Ask, Seek and Knock!

Its not unusual to hear comments and sermons on Matthew 7. It’s been my experience that most of those messages, usually centered around the context of the Sermon on the Mount, often break chapter 7 into segments that seem to have flow. More often than not, verses 7-12 are spoken of with little regard to the overall context of the sermon and consequently lose the flow. Usually, the verses are spoken of with regard to prayer and the requests and petitions we make of God.  That’s not incorrect per se, but it does seem a bit short sighted with regard to the context.

If we understand theses verses, those of the entire chapter, as a winding down of the “sermon” in its entirety, then it offers a glimpse of what may have been Christ’s true intent with these words. Having set the standards for what it means to be citizens of the kingdom with everything from personal attributes (beatitudes) to the challenge of forgiving it now becomes imperative to know how one acquires, maintains, and passes on (disciples) these qualities. It is through prayer. It is with asking, seeking and knocking that one finds both the source of these attributes and the means of fleshing them out.

When we realize this – or may I say – when I realized this and began to understand it, I soon found a new source of excitement and energy knowing that the focus is not that of a gimme prayer as it is a make-me prayer. The only way to gravitate and actuate the character expected as a citizen of the kingdom is through asking, seeking and knocking. Knowing that my Father, on a much different scale than earthly fathers who are “evil”, knows what I need before I ask him and is more than inclined to mold me and make me into a member of the kingdom that would bring him glory and honor. In fact, it is this kind character molding that – by God’s grace – will equip me to enter through the “narrow gate.”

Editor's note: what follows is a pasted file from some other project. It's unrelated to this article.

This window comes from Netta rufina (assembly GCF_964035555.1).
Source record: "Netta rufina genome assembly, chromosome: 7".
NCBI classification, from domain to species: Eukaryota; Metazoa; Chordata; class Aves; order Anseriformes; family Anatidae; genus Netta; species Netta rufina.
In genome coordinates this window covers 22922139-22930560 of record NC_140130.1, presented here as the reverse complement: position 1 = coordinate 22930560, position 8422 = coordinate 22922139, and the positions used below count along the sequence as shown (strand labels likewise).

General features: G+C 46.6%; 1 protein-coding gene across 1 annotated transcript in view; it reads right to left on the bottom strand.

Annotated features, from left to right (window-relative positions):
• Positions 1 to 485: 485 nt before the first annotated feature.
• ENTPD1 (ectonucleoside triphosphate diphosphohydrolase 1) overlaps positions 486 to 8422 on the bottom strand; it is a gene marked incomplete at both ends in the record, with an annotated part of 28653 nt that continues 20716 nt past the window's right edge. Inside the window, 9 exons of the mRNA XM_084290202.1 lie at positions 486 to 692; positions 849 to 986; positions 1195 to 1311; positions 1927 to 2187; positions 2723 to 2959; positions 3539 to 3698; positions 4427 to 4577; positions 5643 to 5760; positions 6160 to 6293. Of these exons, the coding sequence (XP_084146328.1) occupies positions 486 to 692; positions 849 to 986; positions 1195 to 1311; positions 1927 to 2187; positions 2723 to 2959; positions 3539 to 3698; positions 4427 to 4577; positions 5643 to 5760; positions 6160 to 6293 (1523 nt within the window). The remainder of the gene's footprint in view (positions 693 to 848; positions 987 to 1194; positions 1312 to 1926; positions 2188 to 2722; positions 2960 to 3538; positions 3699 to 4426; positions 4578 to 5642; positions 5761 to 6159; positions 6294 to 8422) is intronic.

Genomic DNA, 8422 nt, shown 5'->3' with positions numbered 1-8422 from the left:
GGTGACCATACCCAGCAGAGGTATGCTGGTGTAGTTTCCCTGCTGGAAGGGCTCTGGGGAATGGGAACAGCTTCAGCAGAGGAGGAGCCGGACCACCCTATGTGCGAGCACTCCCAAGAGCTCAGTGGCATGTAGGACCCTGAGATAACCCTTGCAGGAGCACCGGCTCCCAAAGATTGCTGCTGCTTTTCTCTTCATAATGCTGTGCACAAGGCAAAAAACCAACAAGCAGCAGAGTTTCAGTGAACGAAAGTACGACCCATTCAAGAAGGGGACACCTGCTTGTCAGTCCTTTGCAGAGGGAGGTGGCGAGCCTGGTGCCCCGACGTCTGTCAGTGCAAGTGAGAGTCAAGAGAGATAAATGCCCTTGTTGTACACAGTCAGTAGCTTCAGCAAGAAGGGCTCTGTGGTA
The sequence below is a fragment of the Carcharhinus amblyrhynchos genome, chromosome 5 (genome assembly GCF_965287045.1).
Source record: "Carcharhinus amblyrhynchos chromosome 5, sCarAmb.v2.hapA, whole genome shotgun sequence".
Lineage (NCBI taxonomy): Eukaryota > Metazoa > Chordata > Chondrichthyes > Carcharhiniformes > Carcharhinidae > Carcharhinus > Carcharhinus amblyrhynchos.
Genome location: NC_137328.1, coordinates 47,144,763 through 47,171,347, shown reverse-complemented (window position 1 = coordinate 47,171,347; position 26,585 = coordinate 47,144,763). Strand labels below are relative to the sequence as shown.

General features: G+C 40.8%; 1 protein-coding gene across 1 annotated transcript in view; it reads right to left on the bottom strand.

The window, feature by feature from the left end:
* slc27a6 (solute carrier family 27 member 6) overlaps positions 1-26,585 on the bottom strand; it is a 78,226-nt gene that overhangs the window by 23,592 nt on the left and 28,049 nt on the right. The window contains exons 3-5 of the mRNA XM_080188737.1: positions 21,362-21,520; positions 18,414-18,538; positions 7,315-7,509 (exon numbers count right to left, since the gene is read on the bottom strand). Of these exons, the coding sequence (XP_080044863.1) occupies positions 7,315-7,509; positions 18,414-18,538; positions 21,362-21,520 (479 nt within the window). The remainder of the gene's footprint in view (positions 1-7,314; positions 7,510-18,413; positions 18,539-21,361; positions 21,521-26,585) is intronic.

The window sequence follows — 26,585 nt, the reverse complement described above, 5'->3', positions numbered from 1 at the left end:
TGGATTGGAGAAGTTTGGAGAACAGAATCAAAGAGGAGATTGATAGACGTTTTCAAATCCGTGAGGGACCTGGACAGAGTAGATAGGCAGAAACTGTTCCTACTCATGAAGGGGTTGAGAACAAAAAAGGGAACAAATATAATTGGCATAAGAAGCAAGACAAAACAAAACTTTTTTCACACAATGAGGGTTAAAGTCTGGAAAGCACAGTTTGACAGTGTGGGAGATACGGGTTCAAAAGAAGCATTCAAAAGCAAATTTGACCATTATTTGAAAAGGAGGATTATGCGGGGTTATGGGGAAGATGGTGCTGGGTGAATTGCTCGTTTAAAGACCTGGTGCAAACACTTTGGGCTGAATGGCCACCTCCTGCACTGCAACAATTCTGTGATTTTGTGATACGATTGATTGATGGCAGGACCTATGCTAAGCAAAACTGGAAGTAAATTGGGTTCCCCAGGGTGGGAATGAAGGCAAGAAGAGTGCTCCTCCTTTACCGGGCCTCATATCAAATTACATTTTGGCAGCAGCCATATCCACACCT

I always enjoy finding new things in Scripture, but this is one was especially nice.  Now I must ask, seek and knock that I might find the strength and courage to grow as a result.


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Filed under Gospel of Matthew, Prayer

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